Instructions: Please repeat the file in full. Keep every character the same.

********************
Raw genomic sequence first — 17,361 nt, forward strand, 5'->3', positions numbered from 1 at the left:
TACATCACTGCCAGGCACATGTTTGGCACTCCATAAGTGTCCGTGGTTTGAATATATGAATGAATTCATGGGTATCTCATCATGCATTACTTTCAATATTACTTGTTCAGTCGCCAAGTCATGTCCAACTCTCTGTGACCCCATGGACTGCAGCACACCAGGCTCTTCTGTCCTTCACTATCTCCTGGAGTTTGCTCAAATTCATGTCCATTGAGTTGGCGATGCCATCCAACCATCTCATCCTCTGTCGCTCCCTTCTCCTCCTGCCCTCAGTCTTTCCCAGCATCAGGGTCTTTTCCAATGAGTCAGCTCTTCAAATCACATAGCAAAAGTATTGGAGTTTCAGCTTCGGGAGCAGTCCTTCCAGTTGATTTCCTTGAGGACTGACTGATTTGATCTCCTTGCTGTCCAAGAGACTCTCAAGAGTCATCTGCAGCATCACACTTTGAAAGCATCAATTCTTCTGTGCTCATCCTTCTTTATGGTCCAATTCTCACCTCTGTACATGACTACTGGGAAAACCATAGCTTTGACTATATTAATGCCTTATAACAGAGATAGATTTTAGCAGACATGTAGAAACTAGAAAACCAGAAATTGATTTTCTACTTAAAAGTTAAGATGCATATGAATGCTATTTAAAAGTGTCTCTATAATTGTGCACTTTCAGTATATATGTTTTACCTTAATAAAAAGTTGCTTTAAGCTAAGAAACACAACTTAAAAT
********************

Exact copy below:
Raw genomic sequence first — 17,361 nt, forward strand, 5'->3', positions numbered from 1 at the left:
TACATCACTGCCAGGCACATGTTTGGCACTCCATAAGTGTCCGTGGTTTGAATATATGAATGAATTCATGGGTATCTCATCATGCATTACTTTCAATATTACTTGTTCAGTCGCCAAGTCATGTCCAACTCTCTGTGACCCCATGGACTGCAGCACACCAGGCTCTTCTGTCCTTCACTATCTCCTGGAGTTTGCTCAAATTCATGTCCATTGAGTTGGCGATGCCATCCAACCATCTCATCCTCTGTCGCTCCCTTCTCCTCCTGCCCTCAGTCTTTCCCAGCATCAGGGTCTTTTCCAATGAGTCAGCTCTTCAAATCACATAGCAAAAGTATTGGAGTTTCAGCTTCGGGAGCAGTCCTTCCAGTTGATTTCCTTGAGGACTGACTGATTTGATCTCCTTGCTGTCCAAGAGACTCTCAAGAGTCATCTGCAGCATCACACTTTGAAAGCATCAATTCTTCTGTGCTCATCCTTCTTTATGGTCCAATTCTCACCTCTGTACATGACTACTGGGAAAACCATAGCTTTGACTATATTAATGCCTTATAACAGAGATAGATTTTAGCAGACATGTAGAAACTAGAAAACCAGAAATTGATTTTCTACTTAAAAGTTAAGATGCATATGAATGCTATTTAAAAGTGTCTCTATAATTGTGCACTTTCAGTATATATGTTTTACCTTAATAAAAAGTTGCTTTAAGCTAAGAAACACAACTTAAAAT